By Michelle Smith – Exclusive to Tungsten Investing News

Bob Stirling of PM Recovery refers to tungsten scrap as “strange material.” By this, he means the business, not the actual metal. And he is not the only one to report bizarre behavior in this segment of the supply chain.

At a time when tungsten prices have soared, when the lead supplying nation is limiting exports, and analysts are predicting supply shortfalls, it may seem reasonable to assume that the scrap market would be booming in a country that classifies the metal as a strategic and critical material but has no active mines. This, however, is not the case in the US, according to some players in the tungsten scrap and recycling industry.

Mike Evans of AR Recycling explained that scrap tungsten prices per pound have hit a peak and business has fallen. Those in the industry are hoping that the numbers will be stronger later this year, he says, specifically from September to December.

Others in the industry have also confirmed this claim of a slowdown. Frank Stanbach of Carbide Cutting Tools said that about a month ago the large scrap buyers just stopped buying. To put things into perspective, he explained, that one company that he has done business with has millions of pounds of scrap on hand and it’s not moving because there are no buyers.

Stirling agreed that part of the problem right now is that buyers do not want to pay the current scrap prices.

For those experiencing these problems, buyers’ hesitation and their apparent bargaining power appears to make no sense given the overall tungsten market fundamentals.  Certain principles are basic – supply shortages, current or forecasted – combined with growing demand drives up prices and limits consumers’ bargaining power. But, scrap dealers are seeing the exact opposite.

Joe Sery, CEO and Owner of Tungsten Heavy Powder, who said he has only heard of the slowdown from another dealer, confirmed that there are current shortfalls and that they will continue due to an increasing number of companies recycling scrap – another suggestion of a thriving industry.

Yet, prices have reportedly dropped from around $14.50-15 per pound to about $13 per pound in approximately a month.

There are a number of theories as to why this is happening. One business owner says that there are suspicions in the industry of hoarding. Another said it is likely that the big buyers are trying to force a price correction.

Kevin Anetsberger, General Manager of Midwest Tungsten Service, explained that a lot of what is going on right now are seasonal effects.  He said it must be remembered that there is a correlation between scrap and raw material prices, but the two markets are not the same. According to Anetsberger, tungsten from recycled scrap has a more limited market and that market is largely associated with industrial needs. Industrial activity tends to slow down in the summer, he said. Furthermore, he also noted that in the past few weeks, raw tungsten prices have begun dropping though at a slower pace.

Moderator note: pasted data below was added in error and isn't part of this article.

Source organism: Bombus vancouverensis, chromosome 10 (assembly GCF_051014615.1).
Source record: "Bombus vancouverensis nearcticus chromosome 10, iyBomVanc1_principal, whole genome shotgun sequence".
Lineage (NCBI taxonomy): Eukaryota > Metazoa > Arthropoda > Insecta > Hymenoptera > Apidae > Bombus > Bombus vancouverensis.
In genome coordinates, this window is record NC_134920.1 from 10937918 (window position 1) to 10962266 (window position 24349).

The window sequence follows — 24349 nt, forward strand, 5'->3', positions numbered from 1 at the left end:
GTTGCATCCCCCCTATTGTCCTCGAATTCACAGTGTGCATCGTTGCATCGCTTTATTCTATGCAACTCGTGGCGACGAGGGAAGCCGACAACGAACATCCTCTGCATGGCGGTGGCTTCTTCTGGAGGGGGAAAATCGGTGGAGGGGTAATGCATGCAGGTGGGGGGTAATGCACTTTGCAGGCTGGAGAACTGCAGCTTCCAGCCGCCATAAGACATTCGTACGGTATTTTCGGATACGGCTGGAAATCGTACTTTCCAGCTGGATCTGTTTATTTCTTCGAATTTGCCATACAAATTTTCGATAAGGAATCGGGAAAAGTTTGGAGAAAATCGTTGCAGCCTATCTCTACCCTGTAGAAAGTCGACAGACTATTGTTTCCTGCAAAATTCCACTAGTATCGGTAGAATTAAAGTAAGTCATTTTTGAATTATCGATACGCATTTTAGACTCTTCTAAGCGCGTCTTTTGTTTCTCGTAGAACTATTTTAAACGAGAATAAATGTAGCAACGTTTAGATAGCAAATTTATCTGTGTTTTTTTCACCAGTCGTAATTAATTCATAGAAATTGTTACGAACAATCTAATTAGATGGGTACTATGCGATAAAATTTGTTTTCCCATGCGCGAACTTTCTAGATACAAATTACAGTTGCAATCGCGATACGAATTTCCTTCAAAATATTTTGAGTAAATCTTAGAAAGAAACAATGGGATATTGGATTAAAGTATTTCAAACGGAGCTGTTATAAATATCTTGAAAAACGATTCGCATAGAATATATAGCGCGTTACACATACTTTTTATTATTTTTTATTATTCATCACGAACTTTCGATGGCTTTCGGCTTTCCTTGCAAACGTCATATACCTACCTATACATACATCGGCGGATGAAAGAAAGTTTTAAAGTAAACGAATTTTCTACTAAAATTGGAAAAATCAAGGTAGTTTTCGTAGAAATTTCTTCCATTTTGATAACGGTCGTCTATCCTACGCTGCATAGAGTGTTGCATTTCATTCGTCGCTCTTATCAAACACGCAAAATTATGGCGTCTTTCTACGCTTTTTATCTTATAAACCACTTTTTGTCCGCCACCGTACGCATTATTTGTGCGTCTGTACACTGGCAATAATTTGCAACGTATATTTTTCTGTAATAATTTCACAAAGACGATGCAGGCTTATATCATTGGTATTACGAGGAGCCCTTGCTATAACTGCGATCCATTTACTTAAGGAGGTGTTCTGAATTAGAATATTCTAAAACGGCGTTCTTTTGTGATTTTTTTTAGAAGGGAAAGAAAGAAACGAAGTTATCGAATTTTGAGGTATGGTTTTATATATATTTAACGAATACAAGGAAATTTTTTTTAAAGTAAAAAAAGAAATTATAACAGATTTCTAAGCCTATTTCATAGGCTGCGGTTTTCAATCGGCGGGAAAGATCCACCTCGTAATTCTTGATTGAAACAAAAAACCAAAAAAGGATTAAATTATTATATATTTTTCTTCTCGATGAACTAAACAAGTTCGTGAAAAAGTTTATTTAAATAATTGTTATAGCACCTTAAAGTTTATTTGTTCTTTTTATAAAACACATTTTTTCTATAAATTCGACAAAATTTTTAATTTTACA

Although suspicions and theories vary, almost everyone in the scrap and recycling industry point to a common factor at play: China.

Stirling attests that the Chinese dictate the tungsten market without a doubt. They have a tendency, for example, to periodically flood the market with cheap APT, making scrap prices appear high.

Stanbach echoed the sentiment, noting that although the Chinese have mines producing the majority of the world’s supply, they still buy scrap.

Not only is China buying, according to Sery, the Chinese are buying every pound of scrap available.

“If you stop and think deeper, maybe the Chinese are trying to dominate the scrap market. Carbide tools rely heavily on scrap. If the Chinese take control of that, they will run everything,” Stanbach told Tungsten Investing News.

Though this theory may thus far be unsupported, it is something to consider given that one of the alleged reasons for reduced tungsten exports from China is that they are consuming more of the metal domestically to produce finished products.

Anetsberger once again points to a less devious motive– the growing industrial needs in China could also explain their desire for scrap. He agreed, however, with predictions that the current summer lows will rebound, probably around September. After which prices are likely to remain high over the long term, said Anetsberger.

 

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